That Haydn had a parrot is a historical fact; the animal survived its owner, who bought it 20 years before his death. So he had at least one avian interest. Winkelman seems to identify the parrot with the popular nickname of this quartet, even though the set from which it comes predates the parrot’s purchase by nearly a decade. Not that it matters too much in this instance, where the work’s name doesn’t matter as much as its use of Haydn’s score which is probably more clever than it sounds after one hearing..
The Sibelius quartet needs to be played with unyielding intensity, at the least in both outer movements and that’s what we got from these players. Barltrop and Valve led their colleagues into Sibelius’ passionate argument that dominates the opening Allegro; a demonstration of stern polyphony uninterrupted by circuit breakers which finds its resolution in a striking chorale across the final 12 bars. After this, the A Major Vivace, packed with semiquaver patterns that interweave and contrast, made for a welcome refresher, here treated with a welcome amalgam of heft and dexterity rising to a bountiful C Major climax at Rehearsal Number 3 where the upper voices duet at the octave over a weltering support of double-stopped semiquavers – a splendidly invigorating bout over all too quickly.
This work’s core, its Adagio, produced the evening’s most dramatic and moving work from the ASQ, the interweaving syncopated labyrinth of melodies realised with eloquence and a laudable self-awareness on the part of each participant, notably at the two sets of chords, in E minor and C sharp minor, that earned this quartet its sobriquet: clear in their parts and enunciated triple-piano as required. The pace is not demanding but the counterpoint is a consistent test of flexibility and abnegation to the greater cause. With controlled fervour, these musicians took us through these pages with consistent unanimity of purpose.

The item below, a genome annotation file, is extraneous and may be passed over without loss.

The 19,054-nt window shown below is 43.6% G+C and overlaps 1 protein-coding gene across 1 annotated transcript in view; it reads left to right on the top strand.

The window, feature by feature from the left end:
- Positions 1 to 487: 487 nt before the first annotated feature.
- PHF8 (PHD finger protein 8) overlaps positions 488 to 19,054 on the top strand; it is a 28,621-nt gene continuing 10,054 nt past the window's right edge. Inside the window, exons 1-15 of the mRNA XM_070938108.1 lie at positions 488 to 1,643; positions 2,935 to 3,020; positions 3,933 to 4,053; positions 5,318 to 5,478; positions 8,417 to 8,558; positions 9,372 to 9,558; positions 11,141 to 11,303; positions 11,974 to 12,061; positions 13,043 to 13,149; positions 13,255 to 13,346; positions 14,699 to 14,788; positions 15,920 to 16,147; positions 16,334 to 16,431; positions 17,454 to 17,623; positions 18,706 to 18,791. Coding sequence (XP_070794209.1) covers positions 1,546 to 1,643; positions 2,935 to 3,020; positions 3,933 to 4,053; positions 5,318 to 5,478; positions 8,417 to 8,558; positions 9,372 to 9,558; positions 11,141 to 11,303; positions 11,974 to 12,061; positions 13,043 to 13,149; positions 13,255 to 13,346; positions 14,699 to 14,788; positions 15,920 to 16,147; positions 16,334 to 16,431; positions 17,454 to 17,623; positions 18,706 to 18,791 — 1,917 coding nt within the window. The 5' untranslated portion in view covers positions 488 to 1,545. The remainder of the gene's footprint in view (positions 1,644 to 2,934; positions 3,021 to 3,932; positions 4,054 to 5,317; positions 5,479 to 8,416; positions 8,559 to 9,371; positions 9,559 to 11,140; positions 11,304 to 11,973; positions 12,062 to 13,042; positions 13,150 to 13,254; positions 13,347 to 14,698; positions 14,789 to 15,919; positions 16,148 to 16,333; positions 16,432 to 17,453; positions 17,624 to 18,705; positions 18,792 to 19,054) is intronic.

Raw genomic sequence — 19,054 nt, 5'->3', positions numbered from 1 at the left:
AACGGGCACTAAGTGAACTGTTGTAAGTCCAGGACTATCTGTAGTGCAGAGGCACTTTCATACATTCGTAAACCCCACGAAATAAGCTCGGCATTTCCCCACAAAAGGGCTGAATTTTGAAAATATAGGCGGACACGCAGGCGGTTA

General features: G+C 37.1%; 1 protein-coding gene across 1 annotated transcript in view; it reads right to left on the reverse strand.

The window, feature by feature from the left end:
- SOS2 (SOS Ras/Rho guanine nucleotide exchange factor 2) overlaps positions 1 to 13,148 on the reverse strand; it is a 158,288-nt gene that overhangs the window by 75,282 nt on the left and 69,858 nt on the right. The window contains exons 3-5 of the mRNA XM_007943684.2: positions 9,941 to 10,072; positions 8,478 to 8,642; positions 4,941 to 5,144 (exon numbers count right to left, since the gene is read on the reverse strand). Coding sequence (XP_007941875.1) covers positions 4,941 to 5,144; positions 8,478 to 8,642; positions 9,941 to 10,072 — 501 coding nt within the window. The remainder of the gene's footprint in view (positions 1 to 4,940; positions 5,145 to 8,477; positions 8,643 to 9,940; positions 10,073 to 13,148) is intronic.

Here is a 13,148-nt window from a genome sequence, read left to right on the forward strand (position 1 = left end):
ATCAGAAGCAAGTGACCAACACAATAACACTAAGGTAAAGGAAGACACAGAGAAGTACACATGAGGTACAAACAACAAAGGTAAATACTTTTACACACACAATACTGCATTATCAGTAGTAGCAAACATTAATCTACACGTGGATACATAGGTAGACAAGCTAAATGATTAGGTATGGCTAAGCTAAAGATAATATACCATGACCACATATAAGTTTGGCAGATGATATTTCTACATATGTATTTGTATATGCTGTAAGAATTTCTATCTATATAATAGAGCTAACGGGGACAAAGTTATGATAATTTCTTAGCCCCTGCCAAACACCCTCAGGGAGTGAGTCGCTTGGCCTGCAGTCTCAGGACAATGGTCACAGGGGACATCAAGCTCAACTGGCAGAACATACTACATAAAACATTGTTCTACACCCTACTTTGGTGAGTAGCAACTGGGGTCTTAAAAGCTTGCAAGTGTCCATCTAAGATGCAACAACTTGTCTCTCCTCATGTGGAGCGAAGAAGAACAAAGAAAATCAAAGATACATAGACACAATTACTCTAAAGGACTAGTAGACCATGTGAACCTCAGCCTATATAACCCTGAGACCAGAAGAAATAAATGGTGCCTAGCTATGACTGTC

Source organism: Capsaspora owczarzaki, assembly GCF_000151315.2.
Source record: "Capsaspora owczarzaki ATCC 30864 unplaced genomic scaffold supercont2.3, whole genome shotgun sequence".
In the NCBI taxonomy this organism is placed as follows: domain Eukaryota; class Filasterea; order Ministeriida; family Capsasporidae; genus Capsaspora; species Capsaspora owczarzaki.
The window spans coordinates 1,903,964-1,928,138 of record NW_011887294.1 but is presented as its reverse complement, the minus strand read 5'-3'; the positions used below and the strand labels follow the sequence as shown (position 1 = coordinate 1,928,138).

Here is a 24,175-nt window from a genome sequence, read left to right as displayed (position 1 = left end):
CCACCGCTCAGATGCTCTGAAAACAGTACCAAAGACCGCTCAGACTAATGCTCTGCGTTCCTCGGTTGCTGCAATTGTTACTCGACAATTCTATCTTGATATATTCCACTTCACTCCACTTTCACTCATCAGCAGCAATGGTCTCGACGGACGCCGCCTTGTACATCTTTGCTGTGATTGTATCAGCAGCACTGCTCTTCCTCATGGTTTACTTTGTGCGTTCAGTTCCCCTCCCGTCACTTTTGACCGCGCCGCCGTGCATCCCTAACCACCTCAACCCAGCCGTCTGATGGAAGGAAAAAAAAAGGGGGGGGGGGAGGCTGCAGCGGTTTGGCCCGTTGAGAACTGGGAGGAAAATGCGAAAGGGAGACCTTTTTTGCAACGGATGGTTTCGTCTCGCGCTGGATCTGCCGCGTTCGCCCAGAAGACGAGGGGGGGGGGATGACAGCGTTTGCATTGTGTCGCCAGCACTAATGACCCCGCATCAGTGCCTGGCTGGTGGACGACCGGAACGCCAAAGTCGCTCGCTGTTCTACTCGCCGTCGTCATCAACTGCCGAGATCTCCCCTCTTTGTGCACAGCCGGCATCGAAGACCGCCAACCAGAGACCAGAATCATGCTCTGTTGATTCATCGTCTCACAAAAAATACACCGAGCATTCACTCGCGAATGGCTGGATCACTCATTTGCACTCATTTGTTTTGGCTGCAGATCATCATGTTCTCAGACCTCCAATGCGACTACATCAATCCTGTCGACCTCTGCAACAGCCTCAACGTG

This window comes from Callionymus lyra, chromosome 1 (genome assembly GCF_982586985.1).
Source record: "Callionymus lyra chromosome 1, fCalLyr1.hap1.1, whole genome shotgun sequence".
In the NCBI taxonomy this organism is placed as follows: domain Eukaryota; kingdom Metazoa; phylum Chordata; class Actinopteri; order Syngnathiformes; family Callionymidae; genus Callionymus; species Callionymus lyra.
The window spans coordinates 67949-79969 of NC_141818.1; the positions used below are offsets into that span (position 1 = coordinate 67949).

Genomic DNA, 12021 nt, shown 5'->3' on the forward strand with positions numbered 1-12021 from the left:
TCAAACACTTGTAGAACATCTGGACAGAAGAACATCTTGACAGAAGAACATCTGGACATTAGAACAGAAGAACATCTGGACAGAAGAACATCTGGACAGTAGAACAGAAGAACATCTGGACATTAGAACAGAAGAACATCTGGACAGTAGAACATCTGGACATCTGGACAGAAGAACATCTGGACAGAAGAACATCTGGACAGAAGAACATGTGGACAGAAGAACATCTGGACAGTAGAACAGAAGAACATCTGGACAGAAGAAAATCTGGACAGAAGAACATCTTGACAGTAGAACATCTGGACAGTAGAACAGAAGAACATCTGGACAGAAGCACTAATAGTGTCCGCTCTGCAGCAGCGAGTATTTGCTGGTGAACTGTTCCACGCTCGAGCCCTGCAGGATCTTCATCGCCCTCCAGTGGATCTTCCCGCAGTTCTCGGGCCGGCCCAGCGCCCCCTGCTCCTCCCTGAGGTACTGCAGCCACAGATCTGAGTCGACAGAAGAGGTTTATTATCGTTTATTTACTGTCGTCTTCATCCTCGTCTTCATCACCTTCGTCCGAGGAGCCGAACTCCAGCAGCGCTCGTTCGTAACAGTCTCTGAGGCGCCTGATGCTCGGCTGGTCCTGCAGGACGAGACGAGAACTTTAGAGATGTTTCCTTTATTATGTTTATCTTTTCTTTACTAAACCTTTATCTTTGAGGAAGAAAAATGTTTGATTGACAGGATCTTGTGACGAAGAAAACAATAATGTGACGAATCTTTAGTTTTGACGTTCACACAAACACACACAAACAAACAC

Sibelius prefigures the rustling activity of Tapiola in this work’s Allegretto where, after the hefty rustic measures that provide the main material, second violin and viola move into parallel quaver triplets to background the outer lines’ brief melody lines. It’s a scherzo-of-sorts but the 16-bar stretto comes as a relief from the unabashed angularity and unsettling awkwardness of the movement’s development. Finally, the concluding Allegro proved irresistible thanks to the ASQ’s clear articulation and head-long confidence that persisted in the abrupt shift to a higher gear at the Piu allegro with the upper three lines in unison urging the work’s pace forward for relentless pages of ferment, even in later segments where the dynamic markings accentuate softness and subterranean heaving until an apogee is reached – in case the players feel like wavering – at the Number 9 Sempre piu energico, the fabric punctuated by abrupt unison scale passages up and down.
With this piece, all the elements are provided for a tense involvement with the listener, Sibelius exerting a grip that doesn’t falter after the first movement. The ASQ – even in this format, or possibly because of this format – produced an ardent, involving interpretation of a work that stretched them beyond the preceding Haydn-Winkelman double-bill. It brings about the kind of experience that makes you more conscious than ever that there is no substitute for live performance; I don’t care how fine your sound-system, you cannot equal the excitement involved in watching musicians in the flesh grappling with an emotionally rich, dangerously vital score like this one.